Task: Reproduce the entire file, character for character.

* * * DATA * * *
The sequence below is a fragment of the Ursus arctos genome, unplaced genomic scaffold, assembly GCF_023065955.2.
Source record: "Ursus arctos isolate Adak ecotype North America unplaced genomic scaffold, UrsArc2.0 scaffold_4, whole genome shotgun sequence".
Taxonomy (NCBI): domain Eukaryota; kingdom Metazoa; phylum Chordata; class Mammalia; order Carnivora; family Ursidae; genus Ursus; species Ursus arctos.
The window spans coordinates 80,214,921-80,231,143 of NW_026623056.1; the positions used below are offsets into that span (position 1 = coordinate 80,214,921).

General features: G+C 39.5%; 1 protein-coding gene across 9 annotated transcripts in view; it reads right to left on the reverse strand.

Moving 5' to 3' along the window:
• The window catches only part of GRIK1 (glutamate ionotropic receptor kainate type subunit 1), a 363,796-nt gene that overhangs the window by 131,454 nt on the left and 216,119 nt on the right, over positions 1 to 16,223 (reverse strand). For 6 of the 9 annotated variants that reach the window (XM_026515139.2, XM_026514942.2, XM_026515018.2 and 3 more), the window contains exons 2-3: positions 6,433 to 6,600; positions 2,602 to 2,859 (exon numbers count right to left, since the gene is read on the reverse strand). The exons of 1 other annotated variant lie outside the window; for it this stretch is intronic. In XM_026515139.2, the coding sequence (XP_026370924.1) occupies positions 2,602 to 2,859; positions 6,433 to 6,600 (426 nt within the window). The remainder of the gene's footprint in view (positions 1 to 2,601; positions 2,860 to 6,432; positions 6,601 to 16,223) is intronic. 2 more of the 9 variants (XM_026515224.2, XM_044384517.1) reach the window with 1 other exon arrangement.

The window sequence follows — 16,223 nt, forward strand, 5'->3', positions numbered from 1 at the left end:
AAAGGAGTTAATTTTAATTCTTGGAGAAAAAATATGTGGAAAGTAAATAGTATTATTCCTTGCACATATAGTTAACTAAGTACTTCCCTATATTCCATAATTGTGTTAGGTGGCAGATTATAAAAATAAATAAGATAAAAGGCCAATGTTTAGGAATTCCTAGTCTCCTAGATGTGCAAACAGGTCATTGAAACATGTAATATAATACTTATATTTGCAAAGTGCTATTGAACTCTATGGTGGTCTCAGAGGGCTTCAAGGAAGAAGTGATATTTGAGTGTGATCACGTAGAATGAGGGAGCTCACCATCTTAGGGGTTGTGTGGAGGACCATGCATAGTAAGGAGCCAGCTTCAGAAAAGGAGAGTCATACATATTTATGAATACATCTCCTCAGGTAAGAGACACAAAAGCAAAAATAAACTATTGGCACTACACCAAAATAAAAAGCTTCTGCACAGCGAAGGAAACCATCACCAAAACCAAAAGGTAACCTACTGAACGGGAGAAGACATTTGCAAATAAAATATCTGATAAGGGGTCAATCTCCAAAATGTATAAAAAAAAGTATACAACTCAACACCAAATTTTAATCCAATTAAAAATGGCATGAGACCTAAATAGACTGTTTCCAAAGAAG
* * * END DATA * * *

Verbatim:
The sequence below is a fragment of the Ursus arctos genome, unplaced genomic scaffold, assembly GCF_023065955.2.
Source record: "Ursus arctos isolate Adak ecotype North America unplaced genomic scaffold, UrsArc2.0 scaffold_4, whole genome shotgun sequence".
Taxonomy (NCBI): domain Eukaryota; kingdom Metazoa; phylum Chordata; class Mammalia; order Carnivora; family Ursidae; genus Ursus; species Ursus arctos.
The window spans coordinates 80,214,921-80,231,143 of NW_026623056.1; the positions used below are offsets into that span (position 1 = coordinate 80,214,921).

General features: G+C 39.5%; 1 protein-coding gene across 9 annotated transcripts in view; it reads right to left on the reverse strand.

Moving 5' to 3' along the window:
• The window catches only part of GRIK1 (glutamate ionotropic receptor kainate type subunit 1), a 363,796-nt gene that overhangs the window by 131,454 nt on the left and 216,119 nt on the right, over positions 1 to 16,223 (reverse strand). For 6 of the 9 annotated variants that reach the window (XM_026515139.2, XM_026514942.2, XM_026515018.2 and 3 more), the window contains exons 2-3: positions 6,433 to 6,600; positions 2,602 to 2,859 (exon numbers count right to left, since the gene is read on the reverse strand). The exons of 1 other annotated variant lie outside the window; for it this stretch is intronic. In XM_026515139.2, the coding sequence (XP_026370924.1) occupies positions 2,602 to 2,859; positions 6,433 to 6,600 (426 nt within the window). The remainder of the gene's footprint in view (positions 1 to 2,601; positions 2,860 to 6,432; positions 6,601 to 16,223) is intronic. 2 more of the 9 variants (XM_026515224.2, XM_044384517.1) reach the window with 1 other exon arrangement.

The window sequence follows — 16,223 nt, forward strand, 5'->3', positions numbered from 1 at the left end:
AAAGGAGTTAATTTTAATTCTTGGAGAAAAAATATGTGGAAAGTAAATAGTATTATTCCTTGCACATATAGTTAACTAAGTACTTCCCTATATTCCATAATTGTGTTAGGTGGCAGATTATAAAAATAAATAAGATAAAAGGCCAATGTTTAGGAATTCCTAGTCTCCTAGATGTGCAAACAGGTCATTGAAACATGTAATATAATACTTATATTTGCAAAGTGCTATTGAACTCTATGGTGGTCTCAGAGGGCTTCAAGGAAGAAGTGATATTTGAGTGTGATCACGTAGAATGAGGGAGCTCACCATCTTAGGGGTTGTGTGGAGGACCATGCATAGTAAGGAGCCAGCTTCAGAAAAGGAGAGTCATACATATTTATGAATACATCTCCTCAGGTAAGAGACACAAAAGCAAAAATAAACTATTGGCACTACACCAAAATAAAAAGCTTCTGCACAGCGAAGGAAACCATCACCAAAACCAAAAGGTAACCTACTGAACGGGAGAAGACATTTGCAAATAAAATATCTGATAAGGGGTCAATCTCCAAAATGTATAAAAAAAAGTATACAACTCAACACCAAATTTTAATCCAATTAAAAATGGCATGAGACCTAAATAGACTGTTTCCAAAGAAG